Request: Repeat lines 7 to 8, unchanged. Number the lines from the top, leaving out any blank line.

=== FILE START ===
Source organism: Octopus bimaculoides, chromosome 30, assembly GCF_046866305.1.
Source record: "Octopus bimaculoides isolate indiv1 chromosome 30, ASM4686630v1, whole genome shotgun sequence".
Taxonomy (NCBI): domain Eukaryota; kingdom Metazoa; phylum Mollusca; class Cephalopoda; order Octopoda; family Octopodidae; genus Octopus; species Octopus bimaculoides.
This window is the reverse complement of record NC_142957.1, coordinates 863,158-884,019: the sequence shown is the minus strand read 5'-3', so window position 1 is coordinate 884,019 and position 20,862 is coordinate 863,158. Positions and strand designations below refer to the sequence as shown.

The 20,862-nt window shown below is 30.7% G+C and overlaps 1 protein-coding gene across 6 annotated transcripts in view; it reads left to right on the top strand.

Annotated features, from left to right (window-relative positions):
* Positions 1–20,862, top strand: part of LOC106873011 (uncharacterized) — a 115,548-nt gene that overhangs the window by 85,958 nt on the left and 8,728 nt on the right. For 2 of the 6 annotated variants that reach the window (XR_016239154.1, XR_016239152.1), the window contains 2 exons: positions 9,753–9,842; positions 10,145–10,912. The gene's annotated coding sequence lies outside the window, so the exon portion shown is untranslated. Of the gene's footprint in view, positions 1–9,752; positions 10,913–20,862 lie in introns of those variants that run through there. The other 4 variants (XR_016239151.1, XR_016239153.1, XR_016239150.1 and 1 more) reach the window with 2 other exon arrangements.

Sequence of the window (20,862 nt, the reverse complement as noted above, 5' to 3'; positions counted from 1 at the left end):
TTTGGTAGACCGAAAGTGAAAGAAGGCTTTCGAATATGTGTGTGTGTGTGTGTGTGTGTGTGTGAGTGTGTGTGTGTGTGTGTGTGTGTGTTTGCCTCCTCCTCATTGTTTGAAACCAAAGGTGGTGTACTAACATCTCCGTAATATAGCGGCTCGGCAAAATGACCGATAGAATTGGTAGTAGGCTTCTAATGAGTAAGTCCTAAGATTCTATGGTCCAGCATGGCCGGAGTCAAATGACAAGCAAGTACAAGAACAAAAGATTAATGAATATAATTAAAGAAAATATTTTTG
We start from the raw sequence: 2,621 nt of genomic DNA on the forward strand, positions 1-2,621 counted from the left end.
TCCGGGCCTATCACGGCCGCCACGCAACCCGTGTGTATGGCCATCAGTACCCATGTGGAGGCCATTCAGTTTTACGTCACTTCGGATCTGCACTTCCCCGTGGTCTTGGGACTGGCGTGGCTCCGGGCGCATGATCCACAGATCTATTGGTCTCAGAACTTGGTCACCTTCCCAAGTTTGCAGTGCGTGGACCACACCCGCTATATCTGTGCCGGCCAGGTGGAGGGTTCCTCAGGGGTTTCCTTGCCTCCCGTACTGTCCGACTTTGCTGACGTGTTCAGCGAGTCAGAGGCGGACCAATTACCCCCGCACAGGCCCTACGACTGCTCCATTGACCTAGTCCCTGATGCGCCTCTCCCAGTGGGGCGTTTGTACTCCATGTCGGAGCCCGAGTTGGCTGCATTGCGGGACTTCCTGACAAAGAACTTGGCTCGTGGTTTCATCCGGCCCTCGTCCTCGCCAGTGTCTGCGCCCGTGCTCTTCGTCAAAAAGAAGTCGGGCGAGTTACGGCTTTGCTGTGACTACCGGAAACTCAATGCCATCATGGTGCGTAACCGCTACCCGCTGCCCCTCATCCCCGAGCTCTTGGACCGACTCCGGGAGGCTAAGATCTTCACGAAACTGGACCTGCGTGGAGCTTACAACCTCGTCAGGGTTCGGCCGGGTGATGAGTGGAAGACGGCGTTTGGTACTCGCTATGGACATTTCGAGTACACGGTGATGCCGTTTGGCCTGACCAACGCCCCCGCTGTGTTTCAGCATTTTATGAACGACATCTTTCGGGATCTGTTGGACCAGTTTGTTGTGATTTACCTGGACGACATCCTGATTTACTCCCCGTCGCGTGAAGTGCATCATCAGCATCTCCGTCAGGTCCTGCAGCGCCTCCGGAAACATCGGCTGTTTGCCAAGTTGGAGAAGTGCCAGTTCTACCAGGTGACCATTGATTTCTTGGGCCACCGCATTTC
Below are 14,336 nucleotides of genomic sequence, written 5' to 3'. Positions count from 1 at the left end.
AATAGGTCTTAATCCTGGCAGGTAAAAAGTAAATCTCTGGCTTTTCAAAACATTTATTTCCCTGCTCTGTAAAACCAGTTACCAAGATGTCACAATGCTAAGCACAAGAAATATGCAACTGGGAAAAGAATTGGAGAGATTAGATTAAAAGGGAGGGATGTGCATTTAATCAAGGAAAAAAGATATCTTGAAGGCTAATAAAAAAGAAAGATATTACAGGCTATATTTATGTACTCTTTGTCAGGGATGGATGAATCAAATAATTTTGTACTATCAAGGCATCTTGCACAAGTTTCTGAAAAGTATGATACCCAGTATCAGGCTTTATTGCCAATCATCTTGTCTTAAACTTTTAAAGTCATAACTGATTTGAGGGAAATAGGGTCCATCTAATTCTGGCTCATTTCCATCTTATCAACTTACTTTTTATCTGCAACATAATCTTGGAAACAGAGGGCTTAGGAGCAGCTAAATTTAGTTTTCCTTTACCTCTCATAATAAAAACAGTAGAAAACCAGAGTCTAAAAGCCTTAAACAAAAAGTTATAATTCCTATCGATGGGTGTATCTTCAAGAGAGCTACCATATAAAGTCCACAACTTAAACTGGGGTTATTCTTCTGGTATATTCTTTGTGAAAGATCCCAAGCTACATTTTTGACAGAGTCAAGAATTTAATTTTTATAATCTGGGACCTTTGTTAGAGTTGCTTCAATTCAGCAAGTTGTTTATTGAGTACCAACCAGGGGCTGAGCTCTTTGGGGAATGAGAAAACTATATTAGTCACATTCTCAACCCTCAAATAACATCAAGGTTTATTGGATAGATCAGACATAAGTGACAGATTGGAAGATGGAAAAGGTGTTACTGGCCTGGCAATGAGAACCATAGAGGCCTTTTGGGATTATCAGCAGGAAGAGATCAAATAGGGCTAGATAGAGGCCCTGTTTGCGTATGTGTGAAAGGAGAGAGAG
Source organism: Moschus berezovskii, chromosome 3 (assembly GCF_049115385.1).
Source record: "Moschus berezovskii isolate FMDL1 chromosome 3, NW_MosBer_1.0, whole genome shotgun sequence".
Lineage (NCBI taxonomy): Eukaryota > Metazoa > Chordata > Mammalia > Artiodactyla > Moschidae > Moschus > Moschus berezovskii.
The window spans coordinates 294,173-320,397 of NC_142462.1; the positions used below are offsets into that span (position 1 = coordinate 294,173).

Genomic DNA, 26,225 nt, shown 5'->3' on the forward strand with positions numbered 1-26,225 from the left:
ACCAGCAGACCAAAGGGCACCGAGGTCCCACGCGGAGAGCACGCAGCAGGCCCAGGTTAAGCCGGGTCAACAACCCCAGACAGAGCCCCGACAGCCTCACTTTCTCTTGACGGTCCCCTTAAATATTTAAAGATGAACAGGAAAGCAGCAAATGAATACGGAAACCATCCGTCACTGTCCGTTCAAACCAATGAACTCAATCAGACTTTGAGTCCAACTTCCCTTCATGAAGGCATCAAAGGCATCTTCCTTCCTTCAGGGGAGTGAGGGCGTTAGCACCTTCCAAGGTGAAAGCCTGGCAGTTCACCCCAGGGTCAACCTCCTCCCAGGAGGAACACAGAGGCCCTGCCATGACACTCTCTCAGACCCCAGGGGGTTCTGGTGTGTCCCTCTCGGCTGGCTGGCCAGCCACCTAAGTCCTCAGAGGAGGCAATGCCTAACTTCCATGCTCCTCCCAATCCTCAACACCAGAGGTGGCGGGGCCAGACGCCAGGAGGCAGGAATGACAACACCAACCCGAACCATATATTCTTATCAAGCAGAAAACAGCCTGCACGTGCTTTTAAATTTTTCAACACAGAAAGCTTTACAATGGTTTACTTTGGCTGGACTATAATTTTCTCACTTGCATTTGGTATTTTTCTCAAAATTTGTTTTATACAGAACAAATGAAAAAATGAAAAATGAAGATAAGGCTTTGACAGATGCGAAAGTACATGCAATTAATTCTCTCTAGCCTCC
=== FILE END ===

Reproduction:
* Positions 1–20,862, top strand: part of LOC106873011 (uncharacterized) — a 115,548-nt gene that overhangs the window by 85,958 nt on the left and 8,728 nt on the right. For 2 of the 6 annotated variants that reach the window (XR_016239154.1, XR_016239152.1), the window contains 2 exons: positions 9,753–9,842; positions 10,145–10,912. The gene's annotated coding sequence lies outside the window, so the exon portion shown is untranslated. Of the gene's footprint in view, positions 1–9,752; positions 10,913–20,862 lie in introns of those variants that run through there. The other 4 variants (XR_016239151.1, XR_016239153.1, XR_016239150.1 and 1 more) reach the window with 2 other exon arrangements.

Sequence of the window (20,862 nt, the reverse complement as noted above, 5' to 3'; positions counted from 1 at the left end):